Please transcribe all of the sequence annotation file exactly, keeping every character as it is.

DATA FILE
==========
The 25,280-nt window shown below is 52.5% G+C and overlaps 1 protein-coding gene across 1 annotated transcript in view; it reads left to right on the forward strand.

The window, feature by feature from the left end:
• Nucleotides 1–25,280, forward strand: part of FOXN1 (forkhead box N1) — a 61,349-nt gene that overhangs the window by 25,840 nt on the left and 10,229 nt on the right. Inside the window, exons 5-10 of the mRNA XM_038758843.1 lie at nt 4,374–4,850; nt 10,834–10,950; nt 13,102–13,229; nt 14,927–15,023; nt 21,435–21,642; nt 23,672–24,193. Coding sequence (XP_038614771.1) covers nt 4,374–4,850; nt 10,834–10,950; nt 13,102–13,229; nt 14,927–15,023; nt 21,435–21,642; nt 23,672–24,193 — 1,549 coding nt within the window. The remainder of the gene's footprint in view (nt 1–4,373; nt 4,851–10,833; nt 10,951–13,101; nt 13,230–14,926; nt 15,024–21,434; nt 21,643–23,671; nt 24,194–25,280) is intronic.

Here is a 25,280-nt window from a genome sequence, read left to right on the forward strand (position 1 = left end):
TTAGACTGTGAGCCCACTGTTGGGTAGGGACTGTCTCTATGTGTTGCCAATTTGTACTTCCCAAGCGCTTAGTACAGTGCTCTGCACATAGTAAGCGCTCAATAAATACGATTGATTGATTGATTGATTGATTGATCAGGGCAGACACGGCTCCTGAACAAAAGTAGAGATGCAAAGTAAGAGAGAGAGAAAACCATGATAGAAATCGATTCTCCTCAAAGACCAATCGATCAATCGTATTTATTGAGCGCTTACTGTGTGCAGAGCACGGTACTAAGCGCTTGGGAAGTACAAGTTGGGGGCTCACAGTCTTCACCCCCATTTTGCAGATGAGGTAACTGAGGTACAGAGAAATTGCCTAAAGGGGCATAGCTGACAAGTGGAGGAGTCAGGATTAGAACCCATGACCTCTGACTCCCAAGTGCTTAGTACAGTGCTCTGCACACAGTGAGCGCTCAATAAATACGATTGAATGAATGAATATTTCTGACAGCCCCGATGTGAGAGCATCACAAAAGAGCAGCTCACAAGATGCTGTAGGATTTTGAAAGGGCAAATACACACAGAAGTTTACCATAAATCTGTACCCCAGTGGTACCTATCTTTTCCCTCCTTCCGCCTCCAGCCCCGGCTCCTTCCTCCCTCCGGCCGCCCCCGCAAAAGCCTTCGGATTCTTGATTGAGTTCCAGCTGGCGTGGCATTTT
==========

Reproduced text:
The 25,280-nt window shown below is 52.5% G+C and overlaps 1 protein-coding gene across 1 annotated transcript in view; it reads left to right on the forward strand.

The window, feature by feature from the left end:
• Nucleotides 1–25,280, forward strand: part of FOXN1 (forkhead box N1) — a 61,349-nt gene that overhangs the window by 25,840 nt on the left and 10,229 nt on the right. Inside the window, exons 5-10 of the mRNA XM_038758843.1 lie at nt 4,374–4,850; nt 10,834–10,950; nt 13,102–13,229; nt 14,927–15,023; nt 21,435–21,642; nt 23,672–24,193. Coding sequence (XP_038614771.1) covers nt 4,374–4,850; nt 10,834–10,950; nt 13,102–13,229; nt 14,927–15,023; nt 21,435–21,642; nt 23,672–24,193 — 1,549 coding nt within the window. The remainder of the gene's footprint in view (nt 1–4,373; nt 4,851–10,833; nt 10,951–13,101; nt 13,230–14,926; nt 15,024–21,434; nt 21,643–23,671; nt 24,194–25,280) is intronic.

Here is a 25,280-nt window from a genome sequence, read left to right on the forward strand (position 1 = left end):
TTAGACTGTGAGCCCACTGTTGGGTAGGGACTGTCTCTATGTGTTGCCAATTTGTACTTCCCAAGCGCTTAGTACAGTGCTCTGCACATAGTAAGCGCTCAATAAATACGATTGATTGATTGATTGATTGATTGATCAGGGCAGACACGGCTCCTGAACAAAAGTAGAGATGCAAAGTAAGAGAGAGAGAAAACCATGATAGAAATCGATTCTCCTCAAAGACCAATCGATCAATCGTATTTATTGAGCGCTTACTGTGTGCAGAGCACGGTACTAAGCGCTTGGGAAGTACAAGTTGGGGGCTCACAGTCTTCACCCCCATTTTGCAGATGAGGTAACTGAGGTACAGAGAAATTGCCTAAAGGGGCATAGCTGACAAGTGGAGGAGTCAGGATTAGAACCCATGACCTCTGACTCCCAAGTGCTTAGTACAGTGCTCTGCACACAGTGAGCGCTCAATAAATACGATTGAATGAATGAATATTTCTGACAGCCCCGATGTGAGAGCATCACAAAAGAGCAGCTCACAAGATGCTGTAGGATTTTGAAAGGGCAAATACACACAGAAGTTTACCATAAATCTGTACCCCAGTGGTACCTATCTTTTCCCTCCTTCCGCCTCCAGCCCCGGCTCCTTCCTCCCTCCGGCCGCCCCCGCAAAAGCCTTCGGATTCTTGATTGAGTTCCAGCTGGCGTGGCATTTT